But quite possibly one of the most disheartening aspects of the economic recession on this charitable organization has been the situations of the families who are involved with the Club.
“We have seen some of our parents lose jobs,” Henderson said.
“The majority of the populations we serve was already on tight budgets. Now, in the past year, we have seen them struggle even more.”
To join the Burlington Boys and Girls Club, a family must pay $80- one of the cheapest fees to pay out of any organization of its kind. But even this payment is hurting families’ wallets.
“We know that we are valuable to them [the families], but when it comes to making the choice to pay their rent or pay for after school fee, they really do not have a choice,” Henderson said. “More than ever before we have seen parents not being able to pay for childcare.”
Some children are lucky to get partial scholarships but even these are scarce now.
Thus, a few children have had to leave the club.
“We do our best to not have kids leave,” Henderson said.
The Boys and Girls Club best efforts cannot undo the effects of the financial crisis though.
A Harsh Reality
According to an article in Newsweek by author Daniel Gross, “overall donations are down compared with 2007, and donations of used clothing and furniture to thrift shops have fallen by 20 percent.”
He also said that according to data provided by Giving USA, “charitable giving fell in real terms (adjusted for inflation) in years in which the economy was in recession.”
According to a study done by The Chronicle of Philanthropy, 41 percent of the 500 households surveyed were already having problems balancing their expenses and 28 percent of those facing financial troubles were expected to donate less money to charity in the months to come.
According to the Charities Aid Foundation, 29 percent of charities have made staff redundancies, 56 percent have limited staffs’ pay increase and 63 percent have increased grant applications. Meanwhile, 71 percent of charities are seeing their costs increase due to inflation.
Loaves and Fishes seeing empty shelves
Loaves and Fishes Food Ministry of Alamance County receives no funding from local, state, or federal governments and relies solely on individuals, churches, grants, foundations and businesses to support its operations.
According to Brenda Allen, Loaves and Fishes executive director, the generosity members of the local community have shown has been very positive.
“When there is a call for giving, they respond very generously,” she said.
But the current downturn of the American economy has tightened givers’ budgets and simultaneously increased the need for donations.
“There’s been an increase of close to 1,000 more people a month coming for assistance because of the gas prices and food prices and loss of jobs or cut of hours,” Allen explained.
People that were once givers are now tied to high gas prices and grocery bills themselves, thus unable to give as easily.
Burlington Salvation Army seeing less giving
A similar situation plagues the Burlington Salvation Army’s food pantry. While it is only a small pantry, the Salvation Army gives to those in emergency situations who have not been able to get food stamps.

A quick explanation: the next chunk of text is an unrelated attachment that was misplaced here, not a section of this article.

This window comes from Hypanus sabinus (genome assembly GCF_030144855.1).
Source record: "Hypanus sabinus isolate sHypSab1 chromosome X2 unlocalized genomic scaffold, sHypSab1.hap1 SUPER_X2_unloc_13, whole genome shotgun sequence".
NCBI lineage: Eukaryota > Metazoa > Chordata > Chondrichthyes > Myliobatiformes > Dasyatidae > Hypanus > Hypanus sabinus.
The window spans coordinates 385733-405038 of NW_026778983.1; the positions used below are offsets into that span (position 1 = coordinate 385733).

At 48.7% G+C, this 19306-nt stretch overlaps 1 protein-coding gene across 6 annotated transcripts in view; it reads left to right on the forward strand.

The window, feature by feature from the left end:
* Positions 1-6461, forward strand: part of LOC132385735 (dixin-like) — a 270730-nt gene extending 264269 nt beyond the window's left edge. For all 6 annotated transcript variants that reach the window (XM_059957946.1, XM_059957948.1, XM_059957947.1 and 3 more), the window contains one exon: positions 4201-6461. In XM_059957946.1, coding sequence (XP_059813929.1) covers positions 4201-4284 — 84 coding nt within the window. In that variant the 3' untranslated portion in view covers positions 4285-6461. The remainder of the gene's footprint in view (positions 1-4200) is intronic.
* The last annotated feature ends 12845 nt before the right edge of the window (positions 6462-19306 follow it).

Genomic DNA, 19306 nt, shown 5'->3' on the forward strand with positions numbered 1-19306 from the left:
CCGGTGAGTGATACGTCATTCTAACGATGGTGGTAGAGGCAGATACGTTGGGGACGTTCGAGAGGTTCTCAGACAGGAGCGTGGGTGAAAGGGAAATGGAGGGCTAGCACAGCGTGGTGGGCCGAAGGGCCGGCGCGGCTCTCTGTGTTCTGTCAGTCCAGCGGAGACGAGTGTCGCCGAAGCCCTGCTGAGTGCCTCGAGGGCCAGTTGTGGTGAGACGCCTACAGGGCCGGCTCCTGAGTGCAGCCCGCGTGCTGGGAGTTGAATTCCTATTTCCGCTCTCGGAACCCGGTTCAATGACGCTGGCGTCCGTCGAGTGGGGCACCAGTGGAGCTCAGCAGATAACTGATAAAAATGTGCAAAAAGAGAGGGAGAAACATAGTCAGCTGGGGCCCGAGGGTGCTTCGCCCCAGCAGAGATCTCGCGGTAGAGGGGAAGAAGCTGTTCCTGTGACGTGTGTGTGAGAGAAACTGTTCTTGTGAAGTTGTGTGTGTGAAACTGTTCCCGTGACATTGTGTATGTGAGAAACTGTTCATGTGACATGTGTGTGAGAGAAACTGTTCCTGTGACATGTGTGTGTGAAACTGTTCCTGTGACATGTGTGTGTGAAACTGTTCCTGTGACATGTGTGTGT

The organization even had to change their guidelines for food distribution when the economy went down.
“There have not been a lot of donations,” Robin Drummond, a Salvation Army caseworker, said.
The annual kettle drive, held every holiday season, raises money for the following year. At the current time however, fundraising has not been so easy.
“It’s been terrible,” Drummond said. “We’re getting less and less food because of the economy.”
Alamance County Community Services Agency seeing the same effects
Tony Roper, executive director of the Alamance County Community Services Agency, is having the same problem at its food pantry.
“We’ve definitely seen a decrease,” he said. “I went to the pantry today and it looked pretty bare. This time of year, there are usually a lot of donations. But not this year.”
Habitat for Humanity still seeing good times
Not every organization is hurting from the negative effects of the economic downturn however.
Burlington’s chapter of Habitat for Humanity is staying above water as best as it can. Habitat for Humanity provides housing for families in need.
“I have worked here for 11 years and cannot remember a time when God has not made adequate provision for us,” said executive director, Robin Wintringham.
“We operate in a very lean fashion, stewarding every donation in the best way possible,” she said. “Were we in a financial crisis, we could access a line of credit at our bank, tap into our rainy day savings, and make appeals to the public for increased support.”
While Habitat has not resorted to these drastic measures, there have been some changes.
“The most significant effects so far from our recent poor economic times are increased traffic at the ReStore and more applications for Habitat houses,” Wintringham explained.
“To date our donation stream has remained steady, which is a blessing,” she added.
Children’s Miracle Network still going strong
The Triad’s Children’s Miracle Network also reports no economic pinch, at least not yet, said Rose Porges, volunteer coordinator for the Triad Children’s Miracle Network in partnership with Duke Children’s Hospital.
“Not yet, but it may be too soon to tell,” she said. “We may know more of the economic impact on our donations one year from now.”
According to an article from the summer 2008 edition of MIRACLES, a Children’s Miracle Network national publication, the charity has only been experiencing highs.
Children’s Miracle Network and its partners raised more than $237 million for children’s hospitals in 2007 alone. Fundraising for the Dance Marathon program, which sponsors CMN, increased by 23 percent as well.
Any Little Bit Helps
CMN’s success, even in tough times, indicates that one thing is certain: generosity of any amount can make a difference.
“Everybody wants to make a difference but maybe don’t necessarily know how,” Drummond explained.
“I tell people to ask the question, ‘If you had nothing, what would you want to get?’ That’s what you should give.”
In the Greater Good, Gaudiani suggests her own best practice.
“There is an individual benefit to the virtuous approach to the pursuit of happiness, of course, and that is the personal happiness derived from generous behavior.”